It will thus be seen that the objects set forth above, and those made apparent from the preceding description, are efficiently attained and, since certain changes may be made in the above constructions without departing from the spirit and scope of the invention, it is intended that all matter contained in the above description or shown in the accompanying drawings shall be interpreted as illustrative and not in a limiting sense.

It is also to be understood that the following claims are intended to cover all of the generic and specific features of the invention herein described, and all statements of the scope of the invention which, as a matter of language, might be said to fall therebetween.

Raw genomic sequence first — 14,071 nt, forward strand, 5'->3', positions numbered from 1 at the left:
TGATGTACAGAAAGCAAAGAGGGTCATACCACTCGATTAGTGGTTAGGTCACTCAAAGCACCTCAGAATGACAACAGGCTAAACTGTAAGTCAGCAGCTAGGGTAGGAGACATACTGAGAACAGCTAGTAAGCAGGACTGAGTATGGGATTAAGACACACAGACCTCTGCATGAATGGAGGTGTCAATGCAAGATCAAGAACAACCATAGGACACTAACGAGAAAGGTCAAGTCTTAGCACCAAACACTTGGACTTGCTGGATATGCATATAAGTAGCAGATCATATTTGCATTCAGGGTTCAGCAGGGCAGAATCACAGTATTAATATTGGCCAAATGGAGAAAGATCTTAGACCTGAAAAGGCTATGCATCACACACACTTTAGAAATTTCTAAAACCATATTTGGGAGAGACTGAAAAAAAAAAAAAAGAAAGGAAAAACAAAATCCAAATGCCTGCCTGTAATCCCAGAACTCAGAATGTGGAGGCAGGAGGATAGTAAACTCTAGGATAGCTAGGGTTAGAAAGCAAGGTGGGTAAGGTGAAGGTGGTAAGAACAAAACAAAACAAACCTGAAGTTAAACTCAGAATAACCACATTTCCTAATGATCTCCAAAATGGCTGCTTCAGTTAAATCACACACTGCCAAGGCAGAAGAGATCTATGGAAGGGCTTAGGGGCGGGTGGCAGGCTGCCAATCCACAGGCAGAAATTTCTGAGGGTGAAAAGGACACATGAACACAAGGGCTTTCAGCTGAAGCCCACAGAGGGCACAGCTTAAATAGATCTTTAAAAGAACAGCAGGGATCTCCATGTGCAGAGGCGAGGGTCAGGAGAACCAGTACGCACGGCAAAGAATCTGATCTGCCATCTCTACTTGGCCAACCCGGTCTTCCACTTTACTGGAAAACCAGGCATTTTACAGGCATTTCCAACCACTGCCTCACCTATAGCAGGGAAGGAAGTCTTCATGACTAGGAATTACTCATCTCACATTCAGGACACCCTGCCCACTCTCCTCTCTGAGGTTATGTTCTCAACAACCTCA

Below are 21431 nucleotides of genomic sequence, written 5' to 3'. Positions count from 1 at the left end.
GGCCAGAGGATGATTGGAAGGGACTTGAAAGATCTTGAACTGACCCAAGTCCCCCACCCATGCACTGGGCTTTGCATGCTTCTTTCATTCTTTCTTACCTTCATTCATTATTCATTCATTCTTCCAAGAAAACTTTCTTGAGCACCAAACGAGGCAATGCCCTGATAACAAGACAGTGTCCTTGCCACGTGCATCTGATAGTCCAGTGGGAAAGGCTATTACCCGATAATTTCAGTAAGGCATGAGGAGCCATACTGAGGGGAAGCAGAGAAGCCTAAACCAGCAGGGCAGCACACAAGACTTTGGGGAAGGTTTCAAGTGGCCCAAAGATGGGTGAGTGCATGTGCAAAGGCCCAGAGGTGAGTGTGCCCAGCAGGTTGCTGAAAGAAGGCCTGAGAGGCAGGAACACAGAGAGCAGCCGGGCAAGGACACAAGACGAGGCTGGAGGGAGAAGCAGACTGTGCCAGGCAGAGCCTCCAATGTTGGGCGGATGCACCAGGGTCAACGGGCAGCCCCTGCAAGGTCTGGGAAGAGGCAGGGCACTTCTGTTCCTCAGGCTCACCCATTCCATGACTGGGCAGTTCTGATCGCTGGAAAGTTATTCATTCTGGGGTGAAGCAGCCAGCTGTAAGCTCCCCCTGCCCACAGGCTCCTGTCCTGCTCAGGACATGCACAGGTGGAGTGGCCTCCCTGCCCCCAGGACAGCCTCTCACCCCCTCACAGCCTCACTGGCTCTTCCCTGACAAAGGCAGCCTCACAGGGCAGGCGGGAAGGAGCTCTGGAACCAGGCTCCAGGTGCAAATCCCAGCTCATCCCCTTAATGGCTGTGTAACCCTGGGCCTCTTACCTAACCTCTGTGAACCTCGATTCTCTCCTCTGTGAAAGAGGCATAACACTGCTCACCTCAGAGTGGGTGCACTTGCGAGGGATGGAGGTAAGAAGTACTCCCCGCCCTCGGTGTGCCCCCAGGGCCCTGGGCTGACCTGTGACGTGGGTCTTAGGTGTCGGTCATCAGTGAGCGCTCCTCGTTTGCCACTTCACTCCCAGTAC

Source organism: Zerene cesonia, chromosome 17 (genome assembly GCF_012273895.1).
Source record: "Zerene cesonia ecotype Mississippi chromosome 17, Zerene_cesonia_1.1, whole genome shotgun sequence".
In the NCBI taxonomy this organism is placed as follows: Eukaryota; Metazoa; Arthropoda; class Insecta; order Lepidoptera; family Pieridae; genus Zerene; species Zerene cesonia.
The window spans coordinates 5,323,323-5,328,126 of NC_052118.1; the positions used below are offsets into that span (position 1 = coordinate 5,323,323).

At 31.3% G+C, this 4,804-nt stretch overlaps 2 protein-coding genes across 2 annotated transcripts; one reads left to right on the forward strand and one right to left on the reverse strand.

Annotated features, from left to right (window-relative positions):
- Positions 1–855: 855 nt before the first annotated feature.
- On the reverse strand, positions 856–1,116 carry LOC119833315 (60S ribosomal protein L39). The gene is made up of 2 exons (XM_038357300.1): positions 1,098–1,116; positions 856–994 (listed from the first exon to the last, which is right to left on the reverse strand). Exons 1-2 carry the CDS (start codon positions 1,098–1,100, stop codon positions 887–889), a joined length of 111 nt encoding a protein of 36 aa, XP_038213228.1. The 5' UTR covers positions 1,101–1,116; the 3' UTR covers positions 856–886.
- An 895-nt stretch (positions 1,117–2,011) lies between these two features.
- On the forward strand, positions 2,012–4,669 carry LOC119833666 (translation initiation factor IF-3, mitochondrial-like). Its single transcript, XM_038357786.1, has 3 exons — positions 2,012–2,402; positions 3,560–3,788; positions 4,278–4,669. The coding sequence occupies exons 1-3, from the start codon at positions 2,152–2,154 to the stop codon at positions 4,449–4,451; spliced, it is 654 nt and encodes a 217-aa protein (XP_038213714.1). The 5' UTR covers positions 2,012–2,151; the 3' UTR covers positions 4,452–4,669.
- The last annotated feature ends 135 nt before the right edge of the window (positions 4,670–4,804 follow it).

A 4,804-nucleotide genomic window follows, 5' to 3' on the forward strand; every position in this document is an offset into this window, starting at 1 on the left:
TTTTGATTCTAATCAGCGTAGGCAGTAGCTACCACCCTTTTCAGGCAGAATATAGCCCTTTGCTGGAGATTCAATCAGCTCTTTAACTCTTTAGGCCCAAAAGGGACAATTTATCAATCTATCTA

Patent Citations
Cited PatentFiling datePublication dateApplicantTitle
US4290129 *Jul 27, 1979Sep 15, 1981Kabushiki Kaisha Suwa SeikoshaElectronic watch with supplemental function display
US4407019 *Feb 19, 1981Sep 27, 1983Kabushiki Kaisha Suwa SeikoshaElectronic wristwatch
GB2027235A * Title not available
Referenced by
Citing PatentFiling datePublication dateApplicantTitle
US4597673 *Apr 15, 1985Jul 1, 1986Citizen Watch Co., Ltd.Analogue type timer
US4652159 *May 2, 1985Mar 24, 1987Kabushiki Kaisha Seiko EpsonPrinter
Classifications
U.S. Classification368/157, 968/490, 368/160, 368/80
International ClassificationH02P8/02, G04C3/14
Cooperative ClassificationG04C3/14
European ClassificationG04C3/14
Legal Events
DateCodeEventDescription
Dec 19, 1996FPAYFee payment
Year of fee payment: 12
Dec 18, 1992FPAYFee payment
Year of fee payment: 8
Dec 1, 1988FPAYFee payment
Year of fee payment: 4
Jul 5, 1983ASAssignment
Owner name: KABUSHIKI KAISHA SUWA SEIKOSHA 3-4, GINZA, 4-CHOME
Free format text: ASSIGNMENT OF ASSIGNORS INTEREST.;ASSIGNOR:MORIYA, TATSUO;REEL/FRAME:004151/0044
Effective date: 19830622